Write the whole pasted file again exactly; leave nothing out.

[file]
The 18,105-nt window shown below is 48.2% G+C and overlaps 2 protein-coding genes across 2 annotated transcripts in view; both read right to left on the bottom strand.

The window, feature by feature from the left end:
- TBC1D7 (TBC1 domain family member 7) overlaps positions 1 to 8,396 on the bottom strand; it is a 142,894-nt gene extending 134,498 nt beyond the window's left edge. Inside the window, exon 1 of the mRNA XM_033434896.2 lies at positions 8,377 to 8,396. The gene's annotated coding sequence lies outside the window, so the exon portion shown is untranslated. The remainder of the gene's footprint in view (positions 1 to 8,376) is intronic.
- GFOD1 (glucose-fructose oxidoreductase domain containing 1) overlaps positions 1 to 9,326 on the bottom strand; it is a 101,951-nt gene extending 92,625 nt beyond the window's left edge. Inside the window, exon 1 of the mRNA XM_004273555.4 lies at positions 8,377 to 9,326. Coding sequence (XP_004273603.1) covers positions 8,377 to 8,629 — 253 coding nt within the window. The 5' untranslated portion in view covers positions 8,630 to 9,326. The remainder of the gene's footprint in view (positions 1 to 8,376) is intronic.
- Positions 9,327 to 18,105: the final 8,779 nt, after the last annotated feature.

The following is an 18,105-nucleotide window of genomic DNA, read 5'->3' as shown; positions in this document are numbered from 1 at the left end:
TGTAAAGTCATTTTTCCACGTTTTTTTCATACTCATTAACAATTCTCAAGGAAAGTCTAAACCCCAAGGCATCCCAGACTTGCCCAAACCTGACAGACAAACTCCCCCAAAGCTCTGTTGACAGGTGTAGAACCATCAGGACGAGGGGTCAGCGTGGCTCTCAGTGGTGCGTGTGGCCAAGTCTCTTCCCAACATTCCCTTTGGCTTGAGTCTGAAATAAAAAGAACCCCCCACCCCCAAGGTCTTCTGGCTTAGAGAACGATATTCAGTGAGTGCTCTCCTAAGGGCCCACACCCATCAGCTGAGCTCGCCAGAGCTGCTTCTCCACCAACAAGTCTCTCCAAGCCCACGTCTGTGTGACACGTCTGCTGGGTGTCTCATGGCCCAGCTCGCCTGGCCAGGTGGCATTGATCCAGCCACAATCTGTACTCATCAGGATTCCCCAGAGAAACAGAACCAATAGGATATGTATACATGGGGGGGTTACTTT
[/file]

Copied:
The 18,105-nt window shown below is 48.2% G+C and overlaps 2 protein-coding genes across 2 annotated transcripts in view; both read right to left on the bottom strand.

The window, feature by feature from the left end:
- TBC1D7 (TBC1 domain family member 7) overlaps positions 1 to 8,396 on the bottom strand; it is a 142,894-nt gene extending 134,498 nt beyond the window's left edge. Inside the window, exon 1 of the mRNA XM_033434896.2 lies at positions 8,377 to 8,396. The gene's annotated coding sequence lies outside the window, so the exon portion shown is untranslated. The remainder of the gene's footprint in view (positions 1 to 8,376) is intronic.
- GFOD1 (glucose-fructose oxidoreductase domain containing 1) overlaps positions 1 to 9,326 on the bottom strand; it is a 101,951-nt gene extending 92,625 nt beyond the window's left edge. Inside the window, exon 1 of the mRNA XM_004273555.4 lies at positions 8,377 to 9,326. Coding sequence (XP_004273603.1) covers positions 8,377 to 8,629 — 253 coding nt within the window. The 5' untranslated portion in view covers positions 8,630 to 9,326. The remainder of the gene's footprint in view (positions 1 to 8,376) is intronic.
- Positions 9,327 to 18,105: the final 8,779 nt, after the last annotated feature.

The following is an 18,105-nucleotide window of genomic DNA, read 5'->3' as shown; positions in this document are numbered from 1 at the left end:
TGTAAAGTCATTTTTCCACGTTTTTTTCATACTCATTAACAATTCTCAAGGAAAGTCTAAACCCCAAGGCATCCCAGACTTGCCCAAACCTGACAGACAAACTCCCCCAAAGCTCTGTTGACAGGTGTAGAACCATCAGGACGAGGGGTCAGCGTGGCTCTCAGTGGTGCGTGTGGCCAAGTCTCTTCCCAACATTCCCTTTGGCTTGAGTCTGAAATAAAAAGAACCCCCCACCCCCAAGGTCTTCTGGCTTAGAGAACGATATTCAGTGAGTGCTCTCCTAAGGGCCCACACCCATCAGCTGAGCTCGCCAGAGCTGCTTCTCCACCAACAAGTCTCTCCAAGCCCACGTCTGTGTGACACGTCTGCTGGGTGTCTCATGGCCCAGCTCGCCTGGCCAGGTGGCATTGATCCAGCCACAATCTGTACTCATCAGGATTCCCCAGAGAAACAGAACCAATAGGATATGTATACATGGGGGGGTTACTTT